"Technology has caught up to where anybody can afford to do Disney-style effects," said Kirchner.

Overall, Kirchner noted, there are about 3,000 haunted houses in the United States that charge an average of about $10-$15.

While the price might seem steep to some, people are willing to pay for a good scare and some authenticity, said haunted house impresario Randy Bates.

Bates, owner of the Bates Motel and Haunted Hayride in Glen Mills, Pa., uses real tombstones in his mock graveyard. Guests wander along a corn trail where costumed employees emerge from among the 14-foot-tall stalks.

"It's like live theater but you're on stage with the actor," said Bates, who now has attractions stretching over about one-third of his 82-acre farm on which he grows alfalfa, corn and Christmas trees, and raises livestock.

To elicit hearty screams, he estimates he spent between $400,000-$500,000 this year readying the haunted house — the Bates Motel — as well as the corn trail and hayride for the 24 nights he plans to be open this season. Given the tight timeline Bates pays a $2,500 premium for a $40,000 insurance policy for each weekend night in case rain keeps thrill-seekers away.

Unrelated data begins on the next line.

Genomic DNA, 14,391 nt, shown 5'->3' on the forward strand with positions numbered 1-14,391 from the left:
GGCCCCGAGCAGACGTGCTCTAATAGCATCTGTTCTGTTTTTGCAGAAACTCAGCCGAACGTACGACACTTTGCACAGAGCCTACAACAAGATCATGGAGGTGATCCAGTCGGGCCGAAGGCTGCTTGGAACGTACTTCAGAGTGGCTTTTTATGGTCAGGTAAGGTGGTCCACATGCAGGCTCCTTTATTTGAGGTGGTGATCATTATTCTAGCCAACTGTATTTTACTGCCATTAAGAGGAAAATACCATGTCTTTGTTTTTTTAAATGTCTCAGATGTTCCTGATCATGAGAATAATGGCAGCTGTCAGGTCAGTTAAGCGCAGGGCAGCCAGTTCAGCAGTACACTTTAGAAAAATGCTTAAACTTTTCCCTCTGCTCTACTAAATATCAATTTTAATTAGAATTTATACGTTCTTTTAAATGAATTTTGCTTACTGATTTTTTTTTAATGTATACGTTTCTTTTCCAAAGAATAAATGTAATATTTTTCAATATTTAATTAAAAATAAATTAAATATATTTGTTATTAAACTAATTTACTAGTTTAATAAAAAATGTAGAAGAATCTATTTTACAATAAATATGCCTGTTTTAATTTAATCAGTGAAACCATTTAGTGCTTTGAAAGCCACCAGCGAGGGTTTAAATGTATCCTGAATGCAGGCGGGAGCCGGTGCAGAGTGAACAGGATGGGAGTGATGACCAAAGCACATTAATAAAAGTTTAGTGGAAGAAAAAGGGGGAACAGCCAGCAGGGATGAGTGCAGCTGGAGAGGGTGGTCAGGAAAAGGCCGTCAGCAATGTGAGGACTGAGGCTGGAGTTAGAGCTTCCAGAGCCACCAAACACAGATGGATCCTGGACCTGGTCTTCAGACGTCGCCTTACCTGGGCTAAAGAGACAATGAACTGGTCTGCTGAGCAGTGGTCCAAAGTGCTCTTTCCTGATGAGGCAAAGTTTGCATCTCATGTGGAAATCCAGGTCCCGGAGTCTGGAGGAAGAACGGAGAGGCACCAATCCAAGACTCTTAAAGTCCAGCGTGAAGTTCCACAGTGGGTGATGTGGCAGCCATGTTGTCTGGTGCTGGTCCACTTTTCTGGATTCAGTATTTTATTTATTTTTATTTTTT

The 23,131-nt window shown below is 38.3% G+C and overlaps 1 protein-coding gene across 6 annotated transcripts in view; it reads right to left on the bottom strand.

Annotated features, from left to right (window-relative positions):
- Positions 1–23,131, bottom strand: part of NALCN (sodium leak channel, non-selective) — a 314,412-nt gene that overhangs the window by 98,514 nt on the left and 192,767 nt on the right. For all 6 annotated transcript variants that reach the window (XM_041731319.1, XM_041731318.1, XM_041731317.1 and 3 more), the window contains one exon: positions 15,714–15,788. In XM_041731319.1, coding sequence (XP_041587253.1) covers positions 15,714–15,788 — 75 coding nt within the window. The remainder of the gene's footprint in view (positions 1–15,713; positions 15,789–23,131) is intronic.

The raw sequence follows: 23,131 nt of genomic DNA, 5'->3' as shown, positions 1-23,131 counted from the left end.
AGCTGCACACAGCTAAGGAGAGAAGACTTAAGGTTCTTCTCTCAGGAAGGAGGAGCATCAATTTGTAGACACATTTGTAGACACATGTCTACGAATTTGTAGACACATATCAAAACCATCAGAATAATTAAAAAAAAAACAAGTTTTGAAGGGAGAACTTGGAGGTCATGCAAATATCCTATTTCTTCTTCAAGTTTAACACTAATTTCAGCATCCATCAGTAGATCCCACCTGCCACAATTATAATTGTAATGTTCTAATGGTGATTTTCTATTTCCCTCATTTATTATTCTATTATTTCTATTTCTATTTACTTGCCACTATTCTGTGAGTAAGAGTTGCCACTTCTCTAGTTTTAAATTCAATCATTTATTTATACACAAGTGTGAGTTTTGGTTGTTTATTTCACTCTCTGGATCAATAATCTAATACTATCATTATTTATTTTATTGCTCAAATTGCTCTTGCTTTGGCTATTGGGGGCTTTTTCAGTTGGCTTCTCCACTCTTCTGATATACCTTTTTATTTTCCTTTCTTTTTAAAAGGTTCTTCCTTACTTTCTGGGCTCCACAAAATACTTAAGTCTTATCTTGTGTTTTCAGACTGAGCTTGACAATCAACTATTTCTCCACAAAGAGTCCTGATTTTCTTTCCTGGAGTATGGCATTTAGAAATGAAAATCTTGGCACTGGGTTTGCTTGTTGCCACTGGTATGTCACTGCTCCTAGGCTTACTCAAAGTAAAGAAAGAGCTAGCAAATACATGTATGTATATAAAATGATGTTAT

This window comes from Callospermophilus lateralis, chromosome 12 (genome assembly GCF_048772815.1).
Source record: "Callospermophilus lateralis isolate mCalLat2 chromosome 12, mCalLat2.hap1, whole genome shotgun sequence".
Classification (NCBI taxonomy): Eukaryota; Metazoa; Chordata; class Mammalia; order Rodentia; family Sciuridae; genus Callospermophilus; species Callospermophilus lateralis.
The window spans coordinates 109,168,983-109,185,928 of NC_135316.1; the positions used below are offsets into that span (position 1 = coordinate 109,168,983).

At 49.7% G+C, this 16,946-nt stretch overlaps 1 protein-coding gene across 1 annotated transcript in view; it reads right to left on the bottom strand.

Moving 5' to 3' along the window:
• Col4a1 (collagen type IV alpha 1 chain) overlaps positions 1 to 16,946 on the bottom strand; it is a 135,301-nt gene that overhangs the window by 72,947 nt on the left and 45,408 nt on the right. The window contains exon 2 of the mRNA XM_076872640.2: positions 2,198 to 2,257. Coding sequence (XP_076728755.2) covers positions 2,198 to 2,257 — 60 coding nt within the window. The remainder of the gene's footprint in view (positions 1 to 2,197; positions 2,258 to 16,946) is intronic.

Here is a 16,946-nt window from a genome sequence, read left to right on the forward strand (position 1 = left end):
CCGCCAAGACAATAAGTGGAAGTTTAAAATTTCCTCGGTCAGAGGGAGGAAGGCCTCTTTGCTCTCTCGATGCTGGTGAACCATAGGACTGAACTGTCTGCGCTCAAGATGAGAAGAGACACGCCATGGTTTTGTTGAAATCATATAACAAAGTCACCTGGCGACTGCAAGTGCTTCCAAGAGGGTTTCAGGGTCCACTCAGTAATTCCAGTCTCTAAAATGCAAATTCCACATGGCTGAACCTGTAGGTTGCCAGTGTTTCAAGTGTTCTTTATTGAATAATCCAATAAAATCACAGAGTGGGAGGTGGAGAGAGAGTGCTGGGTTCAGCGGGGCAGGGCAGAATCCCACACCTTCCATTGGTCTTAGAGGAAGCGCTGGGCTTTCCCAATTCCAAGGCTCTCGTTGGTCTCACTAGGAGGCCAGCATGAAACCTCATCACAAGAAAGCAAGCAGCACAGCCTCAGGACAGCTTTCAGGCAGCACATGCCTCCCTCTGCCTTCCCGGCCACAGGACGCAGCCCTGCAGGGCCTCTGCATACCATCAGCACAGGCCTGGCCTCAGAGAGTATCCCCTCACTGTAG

"I basically have one week in order to make my entire annual salary," he said.

The farm, not far outside Philadelphia, also has a mock strip mall where the scariest thing isn't paying retail, but stores like "Blood, Bath and Beyond" and "Aberzombie and Twitch." Actors, who make up about half his staff of 180, do their part to help scare wary passers-by on the hayride.

Bates, 49, has found the haunting business more lucrative than farming and now draws about 80 percent of his income from it. He estimates his attractions could draw a record 65,000-70,000 people this season.

"It's a family farm and we were looking for ways to supplement the income," he said. "I'm going to be able to give this farm to my kids debt-free."

But running a haunted house isn't a frighteningly easy way to make a buck, operators say.

"One of the misconceptions people have is you only work a couple months of the year," said Sanburn. "That couldn't be further from the truth. We were putting in 18-20 hour days right before we opened."

Sanburn, who has run a haunted house for 12 years, works on the 13th Gate about nine months of the year.

Indeed, there was much work to be done. This year, instead of walking over live snakes on a rickety bridge, visitors walk under a Plexiglas ceiling with the snakes above them.

The creativity they're pressed to summon takes a special devotion, Kirchner said. High costs and a scarcity of available spaces amid the recent real estate boom make it a difficult business.

Kirchner noted that in the mid-1990s many people tried to open haunted houses only to realize how much work they require.

"Just like not everybody can be a brain surgeon, not everyone can be a haunter," he said.

On the Net: The 13th Gate:

The Bates Motel and Haunted Hayride:

The Darkness:

Haunted House Association: